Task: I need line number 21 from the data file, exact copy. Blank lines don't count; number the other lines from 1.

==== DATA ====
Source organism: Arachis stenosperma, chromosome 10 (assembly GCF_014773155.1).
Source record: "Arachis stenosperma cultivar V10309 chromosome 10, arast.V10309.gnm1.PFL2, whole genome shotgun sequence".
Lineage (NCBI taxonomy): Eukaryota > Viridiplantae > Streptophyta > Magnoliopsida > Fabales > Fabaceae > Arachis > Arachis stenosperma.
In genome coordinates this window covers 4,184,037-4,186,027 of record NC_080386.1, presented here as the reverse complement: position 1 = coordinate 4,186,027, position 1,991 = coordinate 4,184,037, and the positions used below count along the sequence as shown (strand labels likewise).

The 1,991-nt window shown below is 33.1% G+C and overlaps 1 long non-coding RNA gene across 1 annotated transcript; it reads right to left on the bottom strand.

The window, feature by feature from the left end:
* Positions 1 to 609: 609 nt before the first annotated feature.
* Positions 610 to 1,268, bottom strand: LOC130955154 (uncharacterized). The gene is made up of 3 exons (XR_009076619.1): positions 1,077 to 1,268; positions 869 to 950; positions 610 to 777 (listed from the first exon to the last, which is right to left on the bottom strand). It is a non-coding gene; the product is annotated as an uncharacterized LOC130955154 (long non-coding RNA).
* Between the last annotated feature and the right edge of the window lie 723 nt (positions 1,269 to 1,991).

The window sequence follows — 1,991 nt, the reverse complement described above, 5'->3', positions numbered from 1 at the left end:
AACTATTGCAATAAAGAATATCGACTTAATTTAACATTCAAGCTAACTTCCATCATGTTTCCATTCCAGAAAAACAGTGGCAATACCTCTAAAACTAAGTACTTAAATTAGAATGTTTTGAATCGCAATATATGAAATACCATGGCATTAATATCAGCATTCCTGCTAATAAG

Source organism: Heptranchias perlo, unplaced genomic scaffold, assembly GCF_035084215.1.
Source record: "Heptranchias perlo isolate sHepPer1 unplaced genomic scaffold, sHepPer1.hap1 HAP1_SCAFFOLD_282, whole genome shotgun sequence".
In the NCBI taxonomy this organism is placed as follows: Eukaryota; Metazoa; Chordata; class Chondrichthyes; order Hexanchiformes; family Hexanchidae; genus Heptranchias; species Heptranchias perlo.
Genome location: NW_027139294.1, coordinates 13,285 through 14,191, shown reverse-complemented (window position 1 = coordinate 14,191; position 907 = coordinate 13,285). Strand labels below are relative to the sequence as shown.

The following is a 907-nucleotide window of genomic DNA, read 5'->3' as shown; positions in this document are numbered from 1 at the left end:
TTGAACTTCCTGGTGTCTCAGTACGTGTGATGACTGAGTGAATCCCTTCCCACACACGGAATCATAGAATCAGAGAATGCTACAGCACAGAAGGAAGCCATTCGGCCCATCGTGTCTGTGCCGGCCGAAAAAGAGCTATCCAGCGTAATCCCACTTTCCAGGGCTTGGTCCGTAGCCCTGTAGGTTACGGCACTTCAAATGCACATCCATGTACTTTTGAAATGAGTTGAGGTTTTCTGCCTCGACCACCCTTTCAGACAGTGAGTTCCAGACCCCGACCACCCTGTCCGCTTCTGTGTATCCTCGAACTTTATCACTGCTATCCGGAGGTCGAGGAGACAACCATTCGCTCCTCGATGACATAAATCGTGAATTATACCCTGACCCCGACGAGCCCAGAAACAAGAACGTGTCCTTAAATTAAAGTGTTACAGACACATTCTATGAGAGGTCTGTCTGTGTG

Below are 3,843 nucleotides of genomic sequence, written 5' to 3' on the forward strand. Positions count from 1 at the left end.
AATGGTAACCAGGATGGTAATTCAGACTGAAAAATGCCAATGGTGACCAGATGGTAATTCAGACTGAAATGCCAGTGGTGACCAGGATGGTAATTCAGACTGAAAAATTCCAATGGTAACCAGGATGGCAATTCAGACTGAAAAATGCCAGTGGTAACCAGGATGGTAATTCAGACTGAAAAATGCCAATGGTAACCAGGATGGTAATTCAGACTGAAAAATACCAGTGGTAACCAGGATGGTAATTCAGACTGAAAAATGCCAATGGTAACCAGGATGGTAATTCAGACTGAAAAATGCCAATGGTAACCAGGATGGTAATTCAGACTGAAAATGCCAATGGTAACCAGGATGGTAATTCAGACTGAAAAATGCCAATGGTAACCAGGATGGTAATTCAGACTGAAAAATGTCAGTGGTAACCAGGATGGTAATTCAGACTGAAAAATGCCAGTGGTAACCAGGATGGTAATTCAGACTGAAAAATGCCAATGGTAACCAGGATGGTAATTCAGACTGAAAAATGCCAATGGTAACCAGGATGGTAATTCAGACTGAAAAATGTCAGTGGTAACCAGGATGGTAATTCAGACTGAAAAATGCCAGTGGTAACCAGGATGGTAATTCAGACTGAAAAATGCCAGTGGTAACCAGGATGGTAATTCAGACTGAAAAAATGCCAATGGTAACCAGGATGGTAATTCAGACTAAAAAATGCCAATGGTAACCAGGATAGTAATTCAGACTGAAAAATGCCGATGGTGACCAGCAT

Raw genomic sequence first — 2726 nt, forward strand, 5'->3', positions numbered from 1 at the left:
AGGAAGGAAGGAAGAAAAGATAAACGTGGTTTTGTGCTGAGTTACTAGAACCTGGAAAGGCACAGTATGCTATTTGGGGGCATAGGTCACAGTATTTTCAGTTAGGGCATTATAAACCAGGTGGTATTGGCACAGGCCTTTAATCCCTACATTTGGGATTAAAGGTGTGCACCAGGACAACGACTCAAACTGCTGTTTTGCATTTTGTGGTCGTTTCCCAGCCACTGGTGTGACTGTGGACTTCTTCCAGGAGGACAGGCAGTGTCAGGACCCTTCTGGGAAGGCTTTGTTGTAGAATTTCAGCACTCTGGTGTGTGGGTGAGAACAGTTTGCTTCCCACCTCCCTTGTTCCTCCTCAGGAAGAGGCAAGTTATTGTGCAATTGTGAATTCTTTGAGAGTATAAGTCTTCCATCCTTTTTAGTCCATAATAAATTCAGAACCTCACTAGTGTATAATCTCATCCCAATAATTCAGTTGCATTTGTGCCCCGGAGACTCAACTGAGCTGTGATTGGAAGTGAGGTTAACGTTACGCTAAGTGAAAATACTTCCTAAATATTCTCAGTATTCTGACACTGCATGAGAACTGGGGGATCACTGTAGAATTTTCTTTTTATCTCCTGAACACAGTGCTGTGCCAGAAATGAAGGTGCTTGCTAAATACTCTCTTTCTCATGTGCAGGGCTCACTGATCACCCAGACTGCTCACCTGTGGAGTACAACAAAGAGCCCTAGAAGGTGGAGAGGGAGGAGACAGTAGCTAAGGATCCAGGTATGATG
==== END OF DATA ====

AGGAAGGAAGGAAGAAAAGATAAACGTGGTTTTGTGCTGAGTTACTAGAACCTGGAAAGGCACAGTATGCTATTTGGGGGCATAGGTCACAGTATTTTCAGTTAGGGCATTATAAACCAGGTGGTATTGGCACAGGCCTTTAATCCCTACATTTGGGATTAAAGGTGTGCACCAGGACAACGACTCAAACTGCTGTTTTGCATTTTGTGGTCGTTTCCCAGCCACTGGTGTGACTGTGGACTTCTTCCAGGAGGACAGGCAGTGTCAGGACCCTTCTGGGAAGGCTTTGTTGTAGAATTTCAGCACTCTGGTGTGTGGGTGAGAACAGTTTGCTTCCCACCTCCCTTGTTCCTCCTCAGGAAGAGGCAAGTTATTGTGCAATTGTGAATTCTTTGAGAGTATAAGTCTTCCATCCTTTTTAGTCCATAATAAATTCAGAACCTCACTAGTGTATAATCTCATCCCAATAATTCAGTTGCATTTGTGCCCCGGAGACTCAACTGAGCTGTGATTGGAAGTGAGGTTAACGTTACGCTAAGTGAAAATACTTCCTAAATATTCTCAGTATTCTGACACTGCATGAGAACTGGGGGATCACTGTAGAATTTTCTTTTTATCTCCTGAACACAGTGCTGTGCCAGAAATGAAGGTGCTTGCTAAATACTCTCTTTCTCATGTGCAGGGCTCACTGATCACCCAGACTGCTCACCTGTGGAGTACAACAAAGAGCCCTAGAAGGTGGAGAGGGAGGAGACAGTAGCTAAGGATCCAGGTATGATG